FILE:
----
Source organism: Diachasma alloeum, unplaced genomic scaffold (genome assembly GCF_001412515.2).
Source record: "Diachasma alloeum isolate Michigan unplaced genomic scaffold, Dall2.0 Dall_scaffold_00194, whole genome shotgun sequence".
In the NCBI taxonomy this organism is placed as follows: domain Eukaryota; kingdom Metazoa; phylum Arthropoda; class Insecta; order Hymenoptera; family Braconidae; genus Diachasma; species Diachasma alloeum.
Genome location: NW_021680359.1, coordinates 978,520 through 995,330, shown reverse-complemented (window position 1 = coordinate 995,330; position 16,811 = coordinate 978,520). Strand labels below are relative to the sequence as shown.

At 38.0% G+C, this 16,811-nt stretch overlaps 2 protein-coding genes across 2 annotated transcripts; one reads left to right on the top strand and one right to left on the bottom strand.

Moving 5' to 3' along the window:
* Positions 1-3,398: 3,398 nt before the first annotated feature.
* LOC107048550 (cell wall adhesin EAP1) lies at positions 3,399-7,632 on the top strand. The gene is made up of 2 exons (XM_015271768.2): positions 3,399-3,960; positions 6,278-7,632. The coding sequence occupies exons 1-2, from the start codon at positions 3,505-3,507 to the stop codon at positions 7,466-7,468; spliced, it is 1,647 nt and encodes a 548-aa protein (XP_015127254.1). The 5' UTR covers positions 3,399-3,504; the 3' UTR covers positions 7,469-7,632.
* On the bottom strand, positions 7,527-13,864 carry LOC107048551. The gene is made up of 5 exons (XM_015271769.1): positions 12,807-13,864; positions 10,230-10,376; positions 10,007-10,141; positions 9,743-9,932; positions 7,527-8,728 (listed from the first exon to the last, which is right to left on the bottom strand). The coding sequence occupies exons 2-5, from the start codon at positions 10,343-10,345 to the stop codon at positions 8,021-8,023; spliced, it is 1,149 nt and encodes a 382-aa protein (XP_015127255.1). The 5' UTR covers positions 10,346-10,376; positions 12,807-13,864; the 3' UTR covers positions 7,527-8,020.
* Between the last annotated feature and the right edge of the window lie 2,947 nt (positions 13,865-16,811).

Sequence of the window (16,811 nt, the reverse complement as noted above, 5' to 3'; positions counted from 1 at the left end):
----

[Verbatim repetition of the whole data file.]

Source organism: Diachasma alloeum, unplaced genomic scaffold (genome assembly GCF_001412515.2).
Source record: "Diachasma alloeum isolate Michigan unplaced genomic scaffold, Dall2.0 Dall_scaffold_00194, whole genome shotgun sequence".
In the NCBI taxonomy this organism is placed as follows: domain Eukaryota; kingdom Metazoa; phylum Arthropoda; class Insecta; order Hymenoptera; family Braconidae; genus Diachasma; species Diachasma alloeum.
Genome location: NW_021680359.1, coordinates 978,520 through 995,330, shown reverse-complemented (window position 1 = coordinate 995,330; position 16,811 = coordinate 978,520). Strand labels below are relative to the sequence as shown.

At 38.0% G+C, this 16,811-nt stretch overlaps 2 protein-coding genes across 2 annotated transcripts; one reads left to right on the top strand and one right to left on the bottom strand.

Moving 5' to 3' along the window:
* Positions 1-3,398: 3,398 nt before the first annotated feature.
* LOC107048550 (cell wall adhesin EAP1) lies at positions 3,399-7,632 on the top strand. The gene is made up of 2 exons (XM_015271768.2): positions 3,399-3,960; positions 6,278-7,632. The coding sequence occupies exons 1-2, from the start codon at positions 3,505-3,507 to the stop codon at positions 7,466-7,468; spliced, it is 1,647 nt and encodes a 548-aa protein (XP_015127254.1). The 5' UTR covers positions 3,399-3,504; the 3' UTR covers positions 7,469-7,632.
* On the bottom strand, positions 7,527-13,864 carry LOC107048551. The gene is made up of 5 exons (XM_015271769.1): positions 12,807-13,864; positions 10,230-10,376; positions 10,007-10,141; positions 9,743-9,932; positions 7,527-8,728 (listed from the first exon to the last, which is right to left on the bottom strand). The coding sequence occupies exons 2-5, from the start codon at positions 10,343-10,345 to the stop codon at positions 8,021-8,023; spliced, it is 1,149 nt and encodes a 382-aa protein (XP_015127255.1). The 5' UTR covers positions 10,346-10,376; positions 12,807-13,864; the 3' UTR covers positions 7,527-8,020.
* Between the last annotated feature and the right edge of the window lie 2,947 nt (positions 13,865-16,811).

Sequence of the window (16,811 nt, the reverse complement as noted above, 5' to 3'; positions counted from 1 at the left end):